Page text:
IU.com: What are your proudest achievements in your years at Vanguard?
Bogle: The achievements are four of the five innovations in this industry, say, in the past half century that have benefited fund investors. Those five innovations are: No. 1, the Vanguard structure that puts the investor first—shareholders over management. No. 2 is the index fund—a clear way to capture the long-term returns of the market with minimal cost. No. 3 was the defined-maturity bond fund. There were just a bunch of bond funds out there 30 or 40 years ago, and in 1977 we created the first series of bond funds—you had to choose between long, intermediate and short. They could have more income and more risk or less income and less risk. That was an important innovation. The fourth important innovation was the tax-managed fund. This has been an incredibly tax-inefficient industry, and we created, I think in about 1993, the first series of tax-managed funds in the industry’s history.
And the fifth one is the money market fund. That’s one we did not start. Was the money market fund a brilliant innovation? I think so, but we’re going through a critical time for money market funds, because their Achilles’ heel is promising everybody liquidity at a dollar per share. But like a commercial bank, you can’t give liquidity to everybody at a dollar a share on the same day. So money market funds, it seems to me, are going to come under new regulation, because if we’re going to, in effect, have a fixed asset value, we’re going to either have to insure them privately or pay to have some kind of government agency insure them. So the next chapter of the money market funds is yet to be written.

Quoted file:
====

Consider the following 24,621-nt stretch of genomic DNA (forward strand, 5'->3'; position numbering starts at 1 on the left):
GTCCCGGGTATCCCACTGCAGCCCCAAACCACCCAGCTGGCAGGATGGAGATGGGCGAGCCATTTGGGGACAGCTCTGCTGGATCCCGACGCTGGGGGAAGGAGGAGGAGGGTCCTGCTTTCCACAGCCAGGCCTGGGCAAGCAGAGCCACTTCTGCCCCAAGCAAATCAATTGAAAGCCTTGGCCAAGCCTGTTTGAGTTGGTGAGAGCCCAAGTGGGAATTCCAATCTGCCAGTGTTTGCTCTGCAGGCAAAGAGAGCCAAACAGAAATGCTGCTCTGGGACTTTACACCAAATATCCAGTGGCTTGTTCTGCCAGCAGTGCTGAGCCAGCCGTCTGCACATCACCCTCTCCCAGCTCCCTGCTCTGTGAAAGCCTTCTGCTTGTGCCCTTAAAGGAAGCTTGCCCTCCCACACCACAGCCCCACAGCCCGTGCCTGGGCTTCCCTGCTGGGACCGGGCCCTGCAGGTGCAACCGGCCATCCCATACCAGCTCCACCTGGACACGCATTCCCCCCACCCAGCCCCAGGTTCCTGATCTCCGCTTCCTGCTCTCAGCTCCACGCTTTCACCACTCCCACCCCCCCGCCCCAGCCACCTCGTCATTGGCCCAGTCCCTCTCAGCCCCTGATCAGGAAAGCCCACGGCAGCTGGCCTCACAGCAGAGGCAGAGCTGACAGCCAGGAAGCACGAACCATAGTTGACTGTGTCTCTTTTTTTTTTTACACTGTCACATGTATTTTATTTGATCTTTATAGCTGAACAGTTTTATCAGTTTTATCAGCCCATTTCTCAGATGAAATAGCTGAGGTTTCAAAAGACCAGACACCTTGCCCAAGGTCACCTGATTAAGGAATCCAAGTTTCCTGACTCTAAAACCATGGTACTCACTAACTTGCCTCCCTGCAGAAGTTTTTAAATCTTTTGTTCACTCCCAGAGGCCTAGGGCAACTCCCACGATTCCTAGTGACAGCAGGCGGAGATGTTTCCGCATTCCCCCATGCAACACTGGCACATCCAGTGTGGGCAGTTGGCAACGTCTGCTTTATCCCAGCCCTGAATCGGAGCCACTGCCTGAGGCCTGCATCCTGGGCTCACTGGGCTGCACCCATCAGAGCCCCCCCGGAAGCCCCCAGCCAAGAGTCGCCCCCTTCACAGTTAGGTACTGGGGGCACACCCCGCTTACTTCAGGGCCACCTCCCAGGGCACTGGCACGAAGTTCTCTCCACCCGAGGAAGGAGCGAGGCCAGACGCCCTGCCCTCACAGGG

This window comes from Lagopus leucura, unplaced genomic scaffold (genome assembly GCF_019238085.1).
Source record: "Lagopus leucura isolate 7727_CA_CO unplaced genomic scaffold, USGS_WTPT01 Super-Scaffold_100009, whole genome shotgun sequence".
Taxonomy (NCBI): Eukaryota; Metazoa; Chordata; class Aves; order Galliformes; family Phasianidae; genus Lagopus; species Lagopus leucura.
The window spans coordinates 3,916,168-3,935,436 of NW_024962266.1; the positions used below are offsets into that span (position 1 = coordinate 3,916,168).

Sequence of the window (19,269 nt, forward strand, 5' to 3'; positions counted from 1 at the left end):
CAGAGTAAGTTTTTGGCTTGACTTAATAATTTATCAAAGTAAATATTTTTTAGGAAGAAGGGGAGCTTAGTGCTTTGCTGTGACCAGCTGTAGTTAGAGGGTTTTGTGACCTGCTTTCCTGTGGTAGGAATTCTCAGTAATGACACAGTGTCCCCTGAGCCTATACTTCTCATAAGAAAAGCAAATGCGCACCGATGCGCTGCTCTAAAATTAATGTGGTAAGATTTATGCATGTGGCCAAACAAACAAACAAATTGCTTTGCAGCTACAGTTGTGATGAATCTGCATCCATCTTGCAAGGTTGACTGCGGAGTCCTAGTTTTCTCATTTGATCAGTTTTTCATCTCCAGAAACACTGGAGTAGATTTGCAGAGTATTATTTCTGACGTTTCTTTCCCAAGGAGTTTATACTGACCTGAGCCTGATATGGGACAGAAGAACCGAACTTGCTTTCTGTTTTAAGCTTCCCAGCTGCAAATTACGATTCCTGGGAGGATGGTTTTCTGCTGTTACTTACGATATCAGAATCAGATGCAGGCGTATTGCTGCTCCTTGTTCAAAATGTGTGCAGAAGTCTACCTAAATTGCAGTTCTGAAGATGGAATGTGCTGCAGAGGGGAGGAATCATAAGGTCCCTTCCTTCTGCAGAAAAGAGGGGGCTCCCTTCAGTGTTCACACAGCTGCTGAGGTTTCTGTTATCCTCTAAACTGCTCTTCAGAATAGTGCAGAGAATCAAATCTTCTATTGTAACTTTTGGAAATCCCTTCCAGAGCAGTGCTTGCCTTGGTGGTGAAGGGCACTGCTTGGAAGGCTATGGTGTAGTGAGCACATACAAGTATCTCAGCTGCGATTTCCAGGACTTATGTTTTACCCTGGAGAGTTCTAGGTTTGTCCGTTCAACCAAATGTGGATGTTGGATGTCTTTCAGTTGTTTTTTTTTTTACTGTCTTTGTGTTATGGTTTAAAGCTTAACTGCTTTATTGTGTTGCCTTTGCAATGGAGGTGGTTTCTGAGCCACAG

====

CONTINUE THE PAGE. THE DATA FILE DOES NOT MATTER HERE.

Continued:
IU.com: On the other side of the ledger, is there anything you regret or might change about Vanguard?
Bogle: I was a little more aggressive in the ’80s, struggling to get this firm going and I was a little more focused on marketing than I ever should have been. We started sector funds, and we’ve gotten rid of most of them. And it’s a curious fact that while I regret that marketing-oriented decision, our healthcare fund and our energy fund have been two of the best-performing funds for shareholders in the industry’s history. So I don’t regret those two.
But I regret the other two or three or four or five that have come and gone. I started a group of funds called the Horizon Funds that had a little more distinctive and speculative flavor back in the early ‘90s. And they have come and gone. In the late ‘80s I was persuaded—but it was my decision so I have to take responsibility—to start real estate closed-end funds. That was in the halcyon days of real estate and people here persuaded me that real estate was a separate asset class. Well that may or may not be true, but when you put them into securitized form, it’s not a separate asset class. So those funds have come and gone.
So I come by my belief in simplicity not only by the innovations we created, but also by the regret about the times we departed from the straight and narrow and went into things I’m sorry to say were more marketing oriented than investment oriented.